Since moving to Margate Eoin and I have been
running Club Hydropathe with Dom and Jo Bridges (a film-maker and a
photographer we have met down here), a weekly night of off-beat cinema, wayward
sounds and frequent surprises at the Tom Thumb. Every Monday we screen films,
play music and hatch plans. From Bluegrass to Blue Velvet;
New-Wave to No-Wave via a smattering of Noir.
The first Club Hydropathe took place on Monday 3rd September. Since
then we have screened a variety of films - documentaries, sci-fi, experimental
musicals - including an awesome night curated by the wonderful Matt Chapman,
which featured a specially invented flavour of ice-cream. I kid you not. Last
Monday, to celebrate our first month Birthday, we screened Eraserhead and were
delighted to follow the film with a set from the incredible Emit Bloch (check him out,
he’s seriously good). Before the film, in true .dash style, we acted out the
lady in the radiator scene from Eraserhead (complete with foundation covered cotton
wool stuck to my cheeks, Eoin’s beloved hazer and Dom playing the organ in a
bin-bag). It was a lot of fun.
In other news, Eoin and I have
just finished editing our short for the Cut Chorus project. We look forward to
sharing it with you soon.
DiaryPosted by Jessica Jordan-Wrench Thu, August 09, 2012 01:51PM We are very excited to be working with our friends Cut Chorus on "Camera Test", a series of short monologue/duologue web films created as part of the research for their future production of "Romance". The project explores the way in which the atmosphere of a filmed story is affected by the manner in which it is filmed; which feeds in nicely to our own exploration of the interplay between live and recorded work.
We have just been allocated our script - a witty one-hander by Mark Murphy - and are busy throwing ideas back and forth. The monologue will be performed by Luke Harrison, a frequent .dash collaborator, who has worked with us on a number of projects, including "Chaika Casino" and the early development of "And Nothing Turned Itself Inside Out". Let the cameras roll.
In other news, Eoin and I are now moved into our new home in Margate, where we will be helping to run the Tom Thumb Theatre. After just over a week we have already met a whole host of interesting and interested folk, exciting artists and potential collaborators. Work is being programmed and plans are hatching: please do not hesitate to get in touch with your thoughts and ideas.
The photo: I left the .dash mirror ball (from "And Nothing Turned Itself Inside Out") in my parents' house in Brighton. My mum was
telling me that at a certain point every afternoon it fills the room
with stars. I demanded evidence, this is it.
an exciting month for .dash, as two of us - Eoin and I - prepare to move to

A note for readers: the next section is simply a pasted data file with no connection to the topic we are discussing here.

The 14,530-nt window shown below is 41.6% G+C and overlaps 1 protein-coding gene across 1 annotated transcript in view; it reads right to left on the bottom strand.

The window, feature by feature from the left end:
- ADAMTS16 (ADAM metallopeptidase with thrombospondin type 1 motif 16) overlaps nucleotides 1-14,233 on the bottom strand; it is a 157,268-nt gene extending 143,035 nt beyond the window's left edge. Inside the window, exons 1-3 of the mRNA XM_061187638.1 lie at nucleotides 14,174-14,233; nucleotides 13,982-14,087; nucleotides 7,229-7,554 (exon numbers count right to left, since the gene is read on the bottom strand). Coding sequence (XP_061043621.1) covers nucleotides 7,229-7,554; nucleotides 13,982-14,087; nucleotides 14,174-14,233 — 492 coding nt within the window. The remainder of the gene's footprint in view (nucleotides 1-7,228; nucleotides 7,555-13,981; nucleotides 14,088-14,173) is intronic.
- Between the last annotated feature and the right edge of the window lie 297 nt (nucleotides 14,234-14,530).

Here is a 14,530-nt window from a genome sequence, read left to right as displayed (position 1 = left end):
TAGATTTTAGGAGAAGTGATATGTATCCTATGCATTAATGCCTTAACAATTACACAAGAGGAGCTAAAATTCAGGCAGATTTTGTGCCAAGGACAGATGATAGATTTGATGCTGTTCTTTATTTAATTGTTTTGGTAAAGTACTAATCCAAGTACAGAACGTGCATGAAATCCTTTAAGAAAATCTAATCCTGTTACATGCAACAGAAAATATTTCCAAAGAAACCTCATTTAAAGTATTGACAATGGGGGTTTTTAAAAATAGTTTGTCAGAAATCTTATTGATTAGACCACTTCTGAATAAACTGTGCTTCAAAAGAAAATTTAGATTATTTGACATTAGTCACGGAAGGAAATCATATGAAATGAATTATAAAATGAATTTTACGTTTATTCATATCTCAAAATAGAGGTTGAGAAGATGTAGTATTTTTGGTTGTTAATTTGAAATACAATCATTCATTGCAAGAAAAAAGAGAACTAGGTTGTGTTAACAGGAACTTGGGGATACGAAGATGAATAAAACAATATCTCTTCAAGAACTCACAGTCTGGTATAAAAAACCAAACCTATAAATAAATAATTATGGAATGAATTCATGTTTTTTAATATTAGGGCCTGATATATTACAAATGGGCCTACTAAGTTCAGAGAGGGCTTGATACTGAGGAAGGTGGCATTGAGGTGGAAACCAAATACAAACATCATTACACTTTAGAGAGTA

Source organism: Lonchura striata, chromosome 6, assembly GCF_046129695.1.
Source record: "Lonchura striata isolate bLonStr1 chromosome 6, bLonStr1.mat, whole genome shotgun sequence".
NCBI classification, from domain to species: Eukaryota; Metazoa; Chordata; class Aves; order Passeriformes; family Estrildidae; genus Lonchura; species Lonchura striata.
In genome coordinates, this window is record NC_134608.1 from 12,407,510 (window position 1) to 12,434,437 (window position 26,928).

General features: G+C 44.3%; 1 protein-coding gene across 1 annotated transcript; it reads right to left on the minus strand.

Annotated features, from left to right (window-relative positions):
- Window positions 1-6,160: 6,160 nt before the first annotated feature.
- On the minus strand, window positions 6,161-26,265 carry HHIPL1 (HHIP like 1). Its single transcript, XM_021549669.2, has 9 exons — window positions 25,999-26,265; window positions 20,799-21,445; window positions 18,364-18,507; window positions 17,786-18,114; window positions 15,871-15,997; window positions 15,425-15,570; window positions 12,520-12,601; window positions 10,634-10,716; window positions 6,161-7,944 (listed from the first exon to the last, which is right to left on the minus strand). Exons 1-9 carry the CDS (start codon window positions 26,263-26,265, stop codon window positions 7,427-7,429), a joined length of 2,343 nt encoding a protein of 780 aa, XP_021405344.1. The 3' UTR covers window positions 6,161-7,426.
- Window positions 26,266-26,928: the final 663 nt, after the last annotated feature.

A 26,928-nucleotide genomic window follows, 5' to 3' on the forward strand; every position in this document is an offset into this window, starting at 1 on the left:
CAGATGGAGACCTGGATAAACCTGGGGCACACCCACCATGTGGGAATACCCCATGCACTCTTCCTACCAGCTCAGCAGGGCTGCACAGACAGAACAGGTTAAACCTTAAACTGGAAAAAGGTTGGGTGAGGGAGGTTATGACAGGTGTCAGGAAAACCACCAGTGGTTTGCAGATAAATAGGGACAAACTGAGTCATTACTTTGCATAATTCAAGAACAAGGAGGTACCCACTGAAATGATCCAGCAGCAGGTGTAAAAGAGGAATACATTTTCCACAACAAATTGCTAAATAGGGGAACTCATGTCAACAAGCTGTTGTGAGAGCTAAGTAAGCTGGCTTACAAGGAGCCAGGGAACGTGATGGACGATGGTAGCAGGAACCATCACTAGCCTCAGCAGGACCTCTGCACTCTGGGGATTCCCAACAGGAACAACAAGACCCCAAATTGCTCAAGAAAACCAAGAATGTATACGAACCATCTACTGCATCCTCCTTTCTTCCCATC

Margate. Just over an hour out of London, Margate is a beautiful, historic,
rough-around-the-edges beach resort. It has gained a lot of interest lately,
following the opening of the Turner Contemporary art gallery. There is an
burgeoning arts scene simmering away, which we can't wait to contribute to. We'll
be working at the wonderfully charming Tom Thumb Theatre, a converted Victorian Coach
House (complete with flock wallpaper and velvet seats) which is
one of the smallest theatres in the world.
Eoin and I took a trip to Margate this weekend to see what we could see. The
Tracey Emin (Margate's celebrated export) retrospective at the Turner was
fantastic; her work really comes alive when seen in the flesh. We then popped
into LIMBO (an experimental arts space in a converted
substation) and chanced upon "Close To Darkness". Described as an
"exploration of duality and polarity – ranging from the interface between
lightness & darkness and positive & negative to the realm of the seen
& unseen and the heard & unheard", the piece was a collaboration
Jones and Russell Burden. It was an entirely immersive sensory experience that
played with striking sound in near complete darkness; before beautiful glowing
images emerged as one’s eyes adjusted. It was deliciously disorientating and
linked in nicely with the themes we explore in "Then Nothing Turned Itself
Inside Out". Definitely fuel for thought.
of the trip however, had to be the sea, pictured below. Glorious.
Yesterday we took a road trip to the sea to scratch
"Beware! Falling Ox" at Pot Luck 5. At the event - which is run by
the wonderful Accidental Collective and was guest curated by the lovely Phoebe
Marsh - works are presented Rare, Medium or Well Done. Ours was very much on
the Bloody side of Rare; the first realisation of an idea Eoin and I have been
vaguely discussing about the most shambolic gig we could imagine (the kind of
early hours discussions that start "wouldn't it be funny if . . . ").
Armed with a wireless camera, a guitar-on-its-last-legs, a projector, a
distortion pedal, a laptop and a plethora of cables we explored framing the ‘mistakes
‘ within live-work; defining moments within chaos. Lit only with the projected
static from the camera, we worked with looping feedback screeches, hums and
buzzes to create a cacophony of noise. We played with expectations within a live